The rumor is that the golden years of creator-driven animation are coming to an end. Hell, writers back in 2010 were saying it was already dead. (Actually, it was one writer decrying the number of shows popping up just to promo toys, and that link got copied ad infinitum.) If walking through basic cable and satellite channel Nickelodeon’s exhibition, “Happy Happy! Joy Joy! Art and Artifacts From 25 Years of Creator-Driven Cartoons,” at Cal State Fullerton’s Begovich Gallery is any indication, reports of the era’s death may be greatly exaggerated.
Nickelodeon is the rare pop-cultural leader to take bold steps in presenting an equality of vision when it comes to racial representation: From green to pink to yellow, from blue to green, the channel’s palette of Pantone is neatly represented by the rainbow cascade of cardboard boxes in the piece Character Blocks at the gallery’s entrance, all of them shades of various animated characters’ skin. Welcomed into our home every day, presented to us during our impressionable, uncynical youth, it’s worth noting that the gentle shows Nick has produced may have done more for racial diversity than Hollywood is doing at the moment. While you can read accounts of the sound and the fury surrounding the whitewashing of Tilda Swinton’s Ancient One in Doctor Strange or Scarlett Johansson’s Motoko Kusanagi in Ghost In the Shell, you can watch Nickelodeon’s Sanjay and Craig, in which the lead character is an Indian preteen—voiced by an American actor of Indian descent—and doesn’t work in a 7-Eleven (thank you, Simpsons!). The network’s cult hit series Avatar: The Last Airbender goes several steps further, with an entire cast of Asian heroes.
The channel’s embrace of kitsch gets a nod in the oversized couch and milky bowl of Teenage Mutant Ninja Turtle cereal to the right of Character Blocks. There’s the sleeping cat hidden under the automobile-sized record console, the terrible wallpaper that looks as if 45 rpm singles were pressed into the wall, and the embarrassing family portraits and gaudy figurines—all in-jokes referencing shows the channel produced—scaled as though seen from a child’s perspective. Not only are you dwarfed by everything in a way that feels utterly safe and familiar, but the colossal TV screen is also set just far enough away to draw your attention and fill your vision (with clips from Nick shows).
Farther into the gallery are show bibles, detailed folders with outlines, character backgrounds, drawings and story ideas that allow for projects to be handed off to different creative teams, while still allowing for consistency. Also featured are pieces of clothing—cartoon-inspired couture that is worthy of an exhibition by itself, but the jacket and dress here seem like an afterthought—and a well-laid out, if occasionally random, flurry of Doug sketches; Hey Arnold! storyboards; revelatory notes from animator/cartoonist/comic-book artist/director/producer Bob Camp to his animation team; and painted Rugrats animation cels. As with most galleries, volume control and comfortable seating are a second thought when it comes to video material, so you need to lean in close to catch the punchy anecdotes in the installation, all competing with the gallery’s environmental noise.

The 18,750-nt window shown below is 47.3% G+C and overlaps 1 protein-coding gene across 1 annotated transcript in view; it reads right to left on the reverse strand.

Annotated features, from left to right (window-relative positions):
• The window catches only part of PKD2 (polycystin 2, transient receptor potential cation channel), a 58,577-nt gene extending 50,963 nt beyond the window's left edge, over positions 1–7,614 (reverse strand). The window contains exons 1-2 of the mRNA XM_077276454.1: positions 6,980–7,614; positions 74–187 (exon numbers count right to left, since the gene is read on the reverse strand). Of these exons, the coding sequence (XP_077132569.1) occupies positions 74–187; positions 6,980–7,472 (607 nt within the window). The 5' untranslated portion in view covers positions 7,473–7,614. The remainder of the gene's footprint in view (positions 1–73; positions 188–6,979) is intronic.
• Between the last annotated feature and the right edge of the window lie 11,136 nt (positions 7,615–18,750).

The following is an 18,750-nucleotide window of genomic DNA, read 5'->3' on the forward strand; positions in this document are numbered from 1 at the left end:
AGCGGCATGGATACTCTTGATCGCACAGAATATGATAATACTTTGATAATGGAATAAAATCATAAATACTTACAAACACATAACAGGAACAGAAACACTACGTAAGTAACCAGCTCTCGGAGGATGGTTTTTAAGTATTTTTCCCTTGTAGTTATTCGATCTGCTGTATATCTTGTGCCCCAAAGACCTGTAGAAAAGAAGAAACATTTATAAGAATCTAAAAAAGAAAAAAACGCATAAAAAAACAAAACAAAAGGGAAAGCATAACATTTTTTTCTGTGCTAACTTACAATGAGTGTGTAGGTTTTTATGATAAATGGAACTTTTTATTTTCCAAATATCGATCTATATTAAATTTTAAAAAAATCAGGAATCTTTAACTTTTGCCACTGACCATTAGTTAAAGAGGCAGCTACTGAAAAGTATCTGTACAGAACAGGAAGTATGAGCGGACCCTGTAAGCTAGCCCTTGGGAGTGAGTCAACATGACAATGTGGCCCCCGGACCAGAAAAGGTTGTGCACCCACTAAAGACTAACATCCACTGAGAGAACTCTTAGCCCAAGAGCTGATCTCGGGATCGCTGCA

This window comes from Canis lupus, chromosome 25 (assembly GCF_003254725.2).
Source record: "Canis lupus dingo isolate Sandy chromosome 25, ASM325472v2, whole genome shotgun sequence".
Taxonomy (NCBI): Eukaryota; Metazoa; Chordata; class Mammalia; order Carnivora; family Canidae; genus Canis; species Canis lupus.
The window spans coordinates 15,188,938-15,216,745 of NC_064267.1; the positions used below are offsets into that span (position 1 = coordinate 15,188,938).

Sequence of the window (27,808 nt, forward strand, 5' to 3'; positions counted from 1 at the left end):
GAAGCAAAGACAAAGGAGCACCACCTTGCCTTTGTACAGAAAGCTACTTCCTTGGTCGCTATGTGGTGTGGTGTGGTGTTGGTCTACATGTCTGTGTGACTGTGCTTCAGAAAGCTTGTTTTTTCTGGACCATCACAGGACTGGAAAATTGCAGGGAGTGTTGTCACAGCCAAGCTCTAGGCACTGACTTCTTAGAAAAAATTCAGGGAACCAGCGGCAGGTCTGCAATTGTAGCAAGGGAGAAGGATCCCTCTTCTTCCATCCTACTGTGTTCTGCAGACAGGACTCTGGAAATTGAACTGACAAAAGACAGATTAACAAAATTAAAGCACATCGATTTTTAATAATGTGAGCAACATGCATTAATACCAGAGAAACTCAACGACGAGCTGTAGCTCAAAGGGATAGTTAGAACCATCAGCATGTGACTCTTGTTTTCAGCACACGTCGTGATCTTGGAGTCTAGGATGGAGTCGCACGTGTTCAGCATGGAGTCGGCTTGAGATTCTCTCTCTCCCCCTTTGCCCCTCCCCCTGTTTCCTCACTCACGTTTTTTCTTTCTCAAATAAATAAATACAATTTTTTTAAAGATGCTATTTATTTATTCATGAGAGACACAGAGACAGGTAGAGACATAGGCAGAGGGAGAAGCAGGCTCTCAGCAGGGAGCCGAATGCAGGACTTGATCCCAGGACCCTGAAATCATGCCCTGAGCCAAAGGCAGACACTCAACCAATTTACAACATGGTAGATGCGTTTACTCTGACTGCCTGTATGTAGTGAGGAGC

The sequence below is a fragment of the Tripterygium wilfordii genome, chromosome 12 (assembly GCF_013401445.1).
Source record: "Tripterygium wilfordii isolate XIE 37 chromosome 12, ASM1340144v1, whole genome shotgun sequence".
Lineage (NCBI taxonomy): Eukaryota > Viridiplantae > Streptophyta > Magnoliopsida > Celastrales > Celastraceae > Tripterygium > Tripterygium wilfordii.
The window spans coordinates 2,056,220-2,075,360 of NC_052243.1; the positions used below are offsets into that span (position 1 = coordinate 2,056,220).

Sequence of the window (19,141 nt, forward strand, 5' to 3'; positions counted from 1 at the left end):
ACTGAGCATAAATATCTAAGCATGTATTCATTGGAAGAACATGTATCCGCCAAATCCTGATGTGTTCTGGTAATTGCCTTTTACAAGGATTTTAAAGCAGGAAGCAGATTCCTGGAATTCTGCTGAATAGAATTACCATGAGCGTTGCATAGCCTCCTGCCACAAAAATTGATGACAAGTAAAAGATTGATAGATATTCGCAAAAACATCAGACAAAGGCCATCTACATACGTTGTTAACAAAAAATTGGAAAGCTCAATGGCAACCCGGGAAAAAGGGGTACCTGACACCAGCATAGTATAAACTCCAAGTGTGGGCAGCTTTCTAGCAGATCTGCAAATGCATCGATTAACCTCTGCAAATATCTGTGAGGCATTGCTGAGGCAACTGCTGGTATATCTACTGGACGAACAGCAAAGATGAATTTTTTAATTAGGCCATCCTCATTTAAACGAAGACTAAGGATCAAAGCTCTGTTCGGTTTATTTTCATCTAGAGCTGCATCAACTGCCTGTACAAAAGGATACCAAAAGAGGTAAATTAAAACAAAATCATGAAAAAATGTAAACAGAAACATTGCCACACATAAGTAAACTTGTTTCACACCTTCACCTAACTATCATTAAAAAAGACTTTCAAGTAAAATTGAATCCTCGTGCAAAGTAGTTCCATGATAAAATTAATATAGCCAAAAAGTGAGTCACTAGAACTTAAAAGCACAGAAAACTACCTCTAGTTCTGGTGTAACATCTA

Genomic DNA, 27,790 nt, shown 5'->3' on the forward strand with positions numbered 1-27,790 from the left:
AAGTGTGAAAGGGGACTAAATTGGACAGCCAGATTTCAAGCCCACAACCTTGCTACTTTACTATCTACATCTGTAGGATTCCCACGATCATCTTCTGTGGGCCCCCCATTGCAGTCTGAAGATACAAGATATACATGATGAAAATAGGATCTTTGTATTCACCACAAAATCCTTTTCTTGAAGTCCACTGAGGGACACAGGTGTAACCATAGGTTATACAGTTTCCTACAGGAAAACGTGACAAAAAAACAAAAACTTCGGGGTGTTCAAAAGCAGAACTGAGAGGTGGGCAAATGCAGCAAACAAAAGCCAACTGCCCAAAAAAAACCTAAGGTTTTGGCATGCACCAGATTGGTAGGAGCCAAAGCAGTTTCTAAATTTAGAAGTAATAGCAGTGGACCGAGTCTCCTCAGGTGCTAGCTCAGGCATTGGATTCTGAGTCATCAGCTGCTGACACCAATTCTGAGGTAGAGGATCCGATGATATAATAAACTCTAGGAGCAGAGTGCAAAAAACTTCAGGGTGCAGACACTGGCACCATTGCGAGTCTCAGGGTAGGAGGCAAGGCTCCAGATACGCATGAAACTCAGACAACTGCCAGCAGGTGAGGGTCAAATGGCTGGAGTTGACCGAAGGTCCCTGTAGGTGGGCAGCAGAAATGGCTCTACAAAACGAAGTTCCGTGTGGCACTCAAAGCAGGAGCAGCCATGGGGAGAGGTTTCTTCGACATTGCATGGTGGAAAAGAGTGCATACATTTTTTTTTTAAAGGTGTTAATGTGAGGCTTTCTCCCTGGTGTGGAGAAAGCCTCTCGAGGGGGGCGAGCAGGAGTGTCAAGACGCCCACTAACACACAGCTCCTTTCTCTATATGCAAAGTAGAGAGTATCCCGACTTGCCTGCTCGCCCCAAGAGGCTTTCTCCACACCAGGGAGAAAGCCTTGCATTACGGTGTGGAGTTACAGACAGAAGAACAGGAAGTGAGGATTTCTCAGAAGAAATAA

What really prevents this from being just a colorful, self-congratulatory advertising write-off is the commissioned artwork of Monte Blunk. On white canvases outside the Begovich are Blunk’s remarkable wire-and-black-rubberized-paint sculptures that resemble the scratches and scrawls one might see on a sketchpad: Krumm from Aaahh!!! Real Monsters holds one of his eyes in his palm, tossing the other in the air; the bald-headed Aang from The Last Airbender swoops by with his airbender staff; a shrieking, snaggle-haired Chuckie from Rugrats tries to escape Reptar. In the back of the gallery stands Blunk’s joyous adult-sized SpongeBob sculpture, hands in the air, mouth cutting loose with a primordial chuckle, built with more than 700 yellow pencils. It honors the character’s rambunctious hyperactivity, as well as his hand-drawn beginnings, while being simultaneously nightmarish enough to keep you at a distance.
Though the exhibition smartly plays to the past couple of decades of everyone’s nostalgia (the exhibit’s title references 1990s favorite The Ren & Stimpy Show), a quick look at the network’s roster reveals that a handful of the shows are still running. While it could be argued that the longest-running shows are past their prime—SpongeBob turned 17 this week—for every arguable zombie stumbling about, there’s a handful of new cartoons being introduced. The new ground-breakers may not always be at Nickelodeon—FOX, Cartoon Network, Adult Swim and Netflix, for example, all have animated series out there—but it’s impossible to look at Nick and not realize it’s the reason we have these shows at all. From FOX’s irreverent Bordertown (with Weekly editor Gustavo Arellano as consultant) to the just-released, hyper-violent Ajin: Demi-Human from Netflix, there’s more to come. No need to stock up on the machetes and ammunition just yet.
“Happy Happy! Joy Joy! Art and Artifacts From 25 Years of Creator-Driven Cartoons” at Begovich Gallery, 800 N. State College Blvd., Fullerton, (949) 724-6880; www.fullerton.edu/arts/art/visual_events_current.html. Instagram: @begovichgallery. Open Mon.-Thurs. & Sat., noon-4 p.m. Through May 22. Exhibition is free, but parking isn’t, so plan for Saturdays when the traffic is easier and parking cheaper.